TERRE HAUTE, Ind. (WTHI)- Tax experts recommend you get your taxes filed sooner rather than later. That's because this tax season is more complicated than year's past.
This Friday marks the end of temporary funding for agencies impacted by the previous government shutdown. If a compromise isn't reached, we may be in for another shutdown.
Stadler and Company, a local tax service, says they really haven't had a rush of people just yet to file their taxes. But, they say you should get them filed soon.
Most, if not everyone, should have received their W2 forms in the mail. As you fill out taxes this year, tax experts say you could potentially wait a little longer to get your money back. Regardless of the last government shutdown, tax experts say you should continue to file your taxes like you normally would.
"We are still going to go ahead and get refunds processed if they are filed electronically," said Joe Coonce, a manager at Stadler and Company. "So, we certainly encourage people to file electronically."
Coonce says the people that could be waiting on their returns the longest are people receiving credits like the child tax credit, education credit or earned income credit. Those have all been delayed by the IRS until at least February 27. And, if another shutdown happens, that date could be pushed back even more.
Tax experts say your tax refunds this year will be less or you could owe money.
Coonce says your refund could be lower this year for multiple reasons. One reason includes changes in the law. That could be local income tax deductions and or if you have a new limit on property. Refunds can also be smaller this year because the IRS has changed the way they withhold in pay checks.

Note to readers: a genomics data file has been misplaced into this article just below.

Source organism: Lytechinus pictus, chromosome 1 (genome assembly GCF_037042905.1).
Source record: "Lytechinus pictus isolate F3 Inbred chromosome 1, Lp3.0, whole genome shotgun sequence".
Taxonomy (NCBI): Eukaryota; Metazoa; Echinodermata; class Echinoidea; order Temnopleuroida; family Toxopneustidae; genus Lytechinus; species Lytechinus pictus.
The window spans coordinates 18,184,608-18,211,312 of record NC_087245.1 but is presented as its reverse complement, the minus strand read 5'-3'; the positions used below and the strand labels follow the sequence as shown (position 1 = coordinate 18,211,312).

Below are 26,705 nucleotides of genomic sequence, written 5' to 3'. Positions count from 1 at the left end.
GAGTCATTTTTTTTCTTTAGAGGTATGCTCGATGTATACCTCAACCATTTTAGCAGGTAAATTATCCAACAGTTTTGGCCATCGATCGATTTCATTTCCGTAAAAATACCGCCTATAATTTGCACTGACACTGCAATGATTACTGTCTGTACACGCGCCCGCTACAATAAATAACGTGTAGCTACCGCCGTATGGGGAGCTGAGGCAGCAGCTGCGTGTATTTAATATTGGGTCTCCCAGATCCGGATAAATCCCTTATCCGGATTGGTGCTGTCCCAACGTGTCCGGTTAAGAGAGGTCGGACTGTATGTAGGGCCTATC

Withholding tables were changed so that people received more money in their paychecks during the year. Another tax code change impacted the child tax credit. People who can use this credit were given $1,000 per child. Now, they'll receive $2,000 per child.
"People have received more money back when they have worked the entire year," Coonce said. "The refund may not be as much as it has been in the past. But, for most taxpayers it will be a benefit to them."
If you have any questions about filing your taxes, contact a local tax preparer or the IRS.
- Why is your tax refund lower this year? A local tax expert explains
- Experts: file taxes online to get refund faster
- Average tax refunds up $40 for 2019
- White House says tax 'refunds will go out'
- Illinois lawmaker seeks to abolish townships to lower taxes
- AP Explains: GOP tax package nearly law; what happens now
- Where is my Indiana tax refund? Here's where you can find out
- Local congressman supports President Trump's tax plan
- Expert explains why we see deer in the city
- Duke Energy set to lower electric rates by five percent, credits new tax law